Although the screaming and the hostile work environment had gotten so bad I started illegally recording conversations with my supervisors in the event that I was unjustly fired, I loved my job. Little kids in their pajamas followed me on Saturday mornings, sometimes for so long that I had to walk them back home. An old man who lived on a route I often carried would walk with me and tell me jokes. When I once remarked that the weather was perfect that morning, he quipped, “Don’t tell Congress. They’ll find a way to mess it up.” I loved delivering birthday cards addressed to grandparents in their grandchildren’s handwriting. Customers left sticky notes in their mailboxes saying, “Thank you for your hard work.” People were sometimes so excited to see me at the door with their package they would give me high-fives. Even when they were only wearing towels.

I respected and adored the carriers I worked with: the one who gave me a belt when my borrowed-from-the-union shorts got too big; the one nicknamed Bullet who nicknamed me Little Girl II (an inside joke); the carrier in his late sixties who was incredibly kind and patient and once, when I was carrying his route on his day off, stopped by to help me organize the mail in the pouring rain; the carrier who would try and pad my routes by a few minutes so I wouldn’t have to run.

I would never support any action against the Post Office that would harm the employees I looked forward to seeing every day. Who would ask me how my day was, even when the question inspired my boss to scream, “I’M NOT PAYING YOU TO HAVE A CONVERSATION.”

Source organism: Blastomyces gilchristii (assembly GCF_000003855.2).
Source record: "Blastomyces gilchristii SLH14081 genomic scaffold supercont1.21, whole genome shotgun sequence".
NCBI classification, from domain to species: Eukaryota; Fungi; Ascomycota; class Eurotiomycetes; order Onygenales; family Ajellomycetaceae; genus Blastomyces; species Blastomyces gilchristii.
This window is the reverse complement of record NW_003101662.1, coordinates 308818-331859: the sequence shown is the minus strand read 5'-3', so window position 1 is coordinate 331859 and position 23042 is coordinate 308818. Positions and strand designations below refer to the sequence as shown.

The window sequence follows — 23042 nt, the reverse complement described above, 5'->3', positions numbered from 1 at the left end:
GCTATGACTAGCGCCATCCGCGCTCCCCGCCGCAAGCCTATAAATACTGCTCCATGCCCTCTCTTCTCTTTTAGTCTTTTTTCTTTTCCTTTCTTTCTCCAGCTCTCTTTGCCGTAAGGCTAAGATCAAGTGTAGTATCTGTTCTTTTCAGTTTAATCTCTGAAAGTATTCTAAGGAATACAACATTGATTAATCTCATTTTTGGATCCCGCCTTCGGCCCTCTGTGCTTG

The problem with the USPS isn’t the carriers. When I watch videos of them tossing packages into a river, I think: Anyone who delivers your mail has dreamed of doing that. Not because they’re lazy or vindictive. But because many have no days off, no job security, and an unhealthy work environment where they are constantly forced to work in violation of labor laws.

Your carrier isn’t the problem. Her boss, and her bosses, all the way up the postmaster general, are the problem. Sometimes the union is as well, when it caves to contracts, like forcing TEs to take pay cuts to becomes CCAs.

If you think this could be fixed by privatizing the Post Office, you’re kidding yourselves. FedEx is dealing with numerous wage-theft lawsuits, and UPS has been accused of similar violations, as well as racial discrimination and charging customers higher-than-advertised rates.

In 2013, Senator Bernie Sanders proposed the forward-thinking Post Office Protection Act, which would make some much-needed changes. Some are simple, like allowing the USPS to ship wine and beer; others are more of a throwback to the earlier times, when the USPS had non-postal responsibilities, like offering banking and notary services. More recently, the USPS inspector general, with support from Senator Elizabeth Warren, has proposed that the agency provide fair payday loans.

While we wait to see what happens, here’s my advice to you, receiver of mail: Continue giving your letter carriers a Christmas bonus; they won’t share it with the CCA who covers their route each week on their days off, but still, do it. Leave waters and Gatorades and homemade cookies (a burst of sugar at the end of the route can go a long way) near your mailbox. If you live in an apartment complex, for God’s sake, check your mail every day. Keep waving at the people in the LLVs; it was one of the highlights of my day, some of the only positive reinforcement I ever got. Keep your dogs leashed, and do not ever lecture your letter carrier about why she should be less afraid of dogs. Assume she’s been bitten, and been treated like shit by her bosses because your lovable dog can be a real jerk. If you have a mail slot in your door, practice putting things through it yourself. If you cut your fingers, know that it cuts our fingers every day, and fix it. The United States Post Office provides a public service, one that desperately needs reform, but it shouldn’t be done on the backs of the hard-working employees who deliver your mail through snow, rain, heat, gloom of night, screaming bosses, and dog bites.

Jess Stoner is the author of I Have Blinded Myself Writing This. She lives in Colorado and writes about clemency at archiveofpleas.org. More by Jess Stoner